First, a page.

The highest coal prices in years aren’t enough to spur investment in new mines in the face of heightened efforts by governments and financial institutions to get the world to abandon the dirtiest fossil fuel.
Prices are surging from China to Europe as demand for coal rebounds from a virus-induced hit, and temporary mine outages curtail supply. Yet companies remain hesitant to invest in new projects with financing difficult to come by and question marks over long-term demand.
That’s a boon for miners’ bottom lines but goes against the grain of the typical commodity cycle, where high prices are a signal to increase production and eventually bring the market back into balance. The disruption to normal dynamics underscores how broader environmental goals are changing investment patterns for fossil fuels.
“We expect most coal miners exporting into the seaborne market will seek to absorb the current increase in coal prices to bolster balance sheets, rather than commit to new supply,” said Viktor Tanevski, a principal analyst at Wood Mackenzie Ltd. “There remains a void of projects that are under construction or construction-ready that can be fast-tracked to alleviate price pressures.”
Strong industrial activity in major economies is aiding coal consumption, while supply is being constrained by myriad issues including heavy rains in Indonesia, China’s mine safety push and strikes in Colombia. In Europe, demand has increased 10% to 15% this year after a colder-than-usual winter left gas storage depleted, according to Axpo Solutions AG.
Futures for high-quality coal at Newcastle port in Australia rose to $118.50 a ton on Wednesday, the highest since 2012. Prices in China, the world’s largest coal consumer, are up 34% since the end of February and have risen so high the government is considering putting a cap on them.
Companies are doing what they can to boost output from existing mines. Indonesia’s PT Bukit Asam said it’s seeking to increase production this year with sales showing positive signals. In the U.S., the world’s third-biggest producer, some assets are underutilized, especially after output slumped during the pandemic, so miners can add more shifts or hire back some workers, said Lucas Pipes, an analyst at B. Riley Securities.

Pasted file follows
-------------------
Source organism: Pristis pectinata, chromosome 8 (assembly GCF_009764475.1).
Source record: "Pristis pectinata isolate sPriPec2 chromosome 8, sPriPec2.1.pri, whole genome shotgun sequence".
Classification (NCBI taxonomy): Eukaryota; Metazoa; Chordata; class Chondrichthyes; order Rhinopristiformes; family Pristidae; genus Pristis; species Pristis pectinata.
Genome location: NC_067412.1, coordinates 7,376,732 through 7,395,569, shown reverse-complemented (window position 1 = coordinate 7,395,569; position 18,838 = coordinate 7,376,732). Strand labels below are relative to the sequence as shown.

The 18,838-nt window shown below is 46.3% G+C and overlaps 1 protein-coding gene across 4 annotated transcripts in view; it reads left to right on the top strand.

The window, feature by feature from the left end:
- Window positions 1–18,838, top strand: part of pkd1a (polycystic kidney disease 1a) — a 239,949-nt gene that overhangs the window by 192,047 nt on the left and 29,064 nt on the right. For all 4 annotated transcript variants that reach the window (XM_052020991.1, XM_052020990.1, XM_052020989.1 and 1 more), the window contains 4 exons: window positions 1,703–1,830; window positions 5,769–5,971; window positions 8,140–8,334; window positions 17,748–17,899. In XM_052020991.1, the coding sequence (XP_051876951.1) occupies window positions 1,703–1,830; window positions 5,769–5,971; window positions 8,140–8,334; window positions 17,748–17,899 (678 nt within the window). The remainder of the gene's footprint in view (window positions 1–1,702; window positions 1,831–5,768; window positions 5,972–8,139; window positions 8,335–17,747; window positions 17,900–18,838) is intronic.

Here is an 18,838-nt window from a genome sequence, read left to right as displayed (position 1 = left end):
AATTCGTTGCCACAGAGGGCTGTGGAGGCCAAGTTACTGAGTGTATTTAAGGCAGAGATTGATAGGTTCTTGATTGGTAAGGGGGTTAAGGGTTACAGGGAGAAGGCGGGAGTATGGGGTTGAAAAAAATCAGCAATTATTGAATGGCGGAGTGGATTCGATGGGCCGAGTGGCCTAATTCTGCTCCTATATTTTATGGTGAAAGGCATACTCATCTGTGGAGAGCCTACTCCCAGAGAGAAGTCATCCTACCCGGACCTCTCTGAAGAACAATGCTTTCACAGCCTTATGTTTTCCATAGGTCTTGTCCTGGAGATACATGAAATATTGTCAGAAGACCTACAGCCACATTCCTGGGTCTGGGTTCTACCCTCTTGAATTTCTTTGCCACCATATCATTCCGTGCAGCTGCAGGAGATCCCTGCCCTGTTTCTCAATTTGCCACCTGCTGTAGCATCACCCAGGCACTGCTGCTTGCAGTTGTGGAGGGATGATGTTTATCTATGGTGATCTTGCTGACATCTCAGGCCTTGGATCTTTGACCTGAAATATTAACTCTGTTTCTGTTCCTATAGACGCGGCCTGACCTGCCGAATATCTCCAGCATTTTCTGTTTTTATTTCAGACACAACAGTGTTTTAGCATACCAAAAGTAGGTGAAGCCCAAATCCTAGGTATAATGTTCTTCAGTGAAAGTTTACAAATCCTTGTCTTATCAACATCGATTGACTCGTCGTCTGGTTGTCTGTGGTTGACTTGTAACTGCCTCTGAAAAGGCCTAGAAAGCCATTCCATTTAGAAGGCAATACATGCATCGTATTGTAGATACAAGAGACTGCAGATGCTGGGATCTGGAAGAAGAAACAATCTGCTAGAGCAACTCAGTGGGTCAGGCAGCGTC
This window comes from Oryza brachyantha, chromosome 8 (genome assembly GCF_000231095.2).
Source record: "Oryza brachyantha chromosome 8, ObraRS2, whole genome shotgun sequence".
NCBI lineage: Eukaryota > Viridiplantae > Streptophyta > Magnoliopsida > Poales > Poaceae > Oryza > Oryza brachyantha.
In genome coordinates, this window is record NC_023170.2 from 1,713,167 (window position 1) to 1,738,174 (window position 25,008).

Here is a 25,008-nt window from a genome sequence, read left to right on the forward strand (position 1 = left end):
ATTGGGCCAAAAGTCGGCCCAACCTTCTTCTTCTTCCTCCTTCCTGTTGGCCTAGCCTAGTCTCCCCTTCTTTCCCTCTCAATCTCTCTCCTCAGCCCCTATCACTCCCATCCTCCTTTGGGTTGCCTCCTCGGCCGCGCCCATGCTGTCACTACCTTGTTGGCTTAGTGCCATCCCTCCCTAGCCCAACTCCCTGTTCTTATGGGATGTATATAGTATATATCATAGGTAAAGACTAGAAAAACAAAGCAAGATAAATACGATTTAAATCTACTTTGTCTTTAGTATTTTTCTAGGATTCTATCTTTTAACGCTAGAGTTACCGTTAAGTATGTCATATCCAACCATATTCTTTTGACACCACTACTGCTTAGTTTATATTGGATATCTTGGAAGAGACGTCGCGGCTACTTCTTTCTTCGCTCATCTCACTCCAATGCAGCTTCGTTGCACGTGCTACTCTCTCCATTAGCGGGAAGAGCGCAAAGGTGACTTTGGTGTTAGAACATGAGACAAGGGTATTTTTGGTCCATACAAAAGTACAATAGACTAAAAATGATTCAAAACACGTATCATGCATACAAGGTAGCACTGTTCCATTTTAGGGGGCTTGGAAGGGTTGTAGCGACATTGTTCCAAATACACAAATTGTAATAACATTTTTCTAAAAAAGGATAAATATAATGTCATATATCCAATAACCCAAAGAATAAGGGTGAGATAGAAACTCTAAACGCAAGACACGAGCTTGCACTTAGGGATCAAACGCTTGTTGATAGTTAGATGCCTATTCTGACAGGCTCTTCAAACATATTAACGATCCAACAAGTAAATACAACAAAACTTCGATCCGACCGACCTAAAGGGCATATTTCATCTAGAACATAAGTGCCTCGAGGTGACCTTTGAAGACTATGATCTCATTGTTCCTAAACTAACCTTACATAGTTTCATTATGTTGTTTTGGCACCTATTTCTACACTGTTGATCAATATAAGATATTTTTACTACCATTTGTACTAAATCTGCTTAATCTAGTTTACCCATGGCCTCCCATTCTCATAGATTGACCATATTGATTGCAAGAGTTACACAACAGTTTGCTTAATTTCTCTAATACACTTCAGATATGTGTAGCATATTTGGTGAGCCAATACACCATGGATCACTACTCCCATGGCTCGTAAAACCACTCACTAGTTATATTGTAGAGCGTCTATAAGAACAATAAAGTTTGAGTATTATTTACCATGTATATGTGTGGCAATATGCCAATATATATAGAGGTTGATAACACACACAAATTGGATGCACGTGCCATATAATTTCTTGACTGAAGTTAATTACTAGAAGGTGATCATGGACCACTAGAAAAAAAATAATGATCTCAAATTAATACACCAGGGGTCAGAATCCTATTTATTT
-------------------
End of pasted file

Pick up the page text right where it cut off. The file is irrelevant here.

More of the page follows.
“You won’t find many producers out there who expect we’ll be in a multi-year recovery for coal demand,” Pipes said. “Coal is facing long-term headwinds.”
Even in China, which produces half the world’s coal, giant state-owned miners are shrinking capital spending budgets, said Michelle Leung, a Bloomberg Intelligence analyst. Older, smaller mines across the country are being shut down, and companies are replacing them with larger assets, keeping production capacity relatively steady, she said.
High carbon prices in Europe are making some operations unprofitable, and others are closing as governments seek to speed up the energy transition. German energy supplier Eins Energie in Sachsen GmbH & Co. KG, based in the eastern city of Chemnitz, plans to shut down all its coal-based power and heat generation activities as early as 2023.
One company that is investing in new coal capacity is India’s Adani Group. The conglomerate, which is also one of the biggest renewable power operators in the country, is digging up soil and laying railroad tracks in northeast Australia in order to produce its first coal this year from the Carmichael mine, which will eventually supply 10 million tons a year.
“We have long been confident that population growth and rising living standards in the Asia-Pacific region will drive ongoing growth in electricity generation capacity, especially in India,” said Adani Australia Chief Executive Officer Lucas Dow. “Both coal and renewables will be needed to provide affordable, reliable power while at the same time reducing emissions intensity.”
Adani’s experience developing the project may be one reason why entirely new projects, outside of existing mine sites, are such a rarity. It took nine years from when the operation was first proposed to secure final approvals, and faced scathing public criticism along the way.
At the same time that permitting and building new mines has become more difficult, financing is also increasingly tough, as banks withdraw from the sector to boost their green credentials. That leaves more expensive borrowing via private equity as the only route for the majority of miners who can’t fund new projects from their own balance sheet, said James Stevenson, lead researcher for coal, metals and mining at IHS Markit Ltd.
Even as the world moves away from coal, demand will remain strong through the 2030s and, without new supply, prices are likely to stay high, he said. When the market is squeezed, like now, price spikes won’t incentivize new supply, but will set off mini-waves of coal power plant closures that will kill off consumption until the market rebalances, Stevenson said.
(By Dan Murtaugh, Will Wade and Eko Listiyorini, with assistance from Randy Thanthong-Knight, Krystal Chia, Vanessa Dezem and Jesper Starn)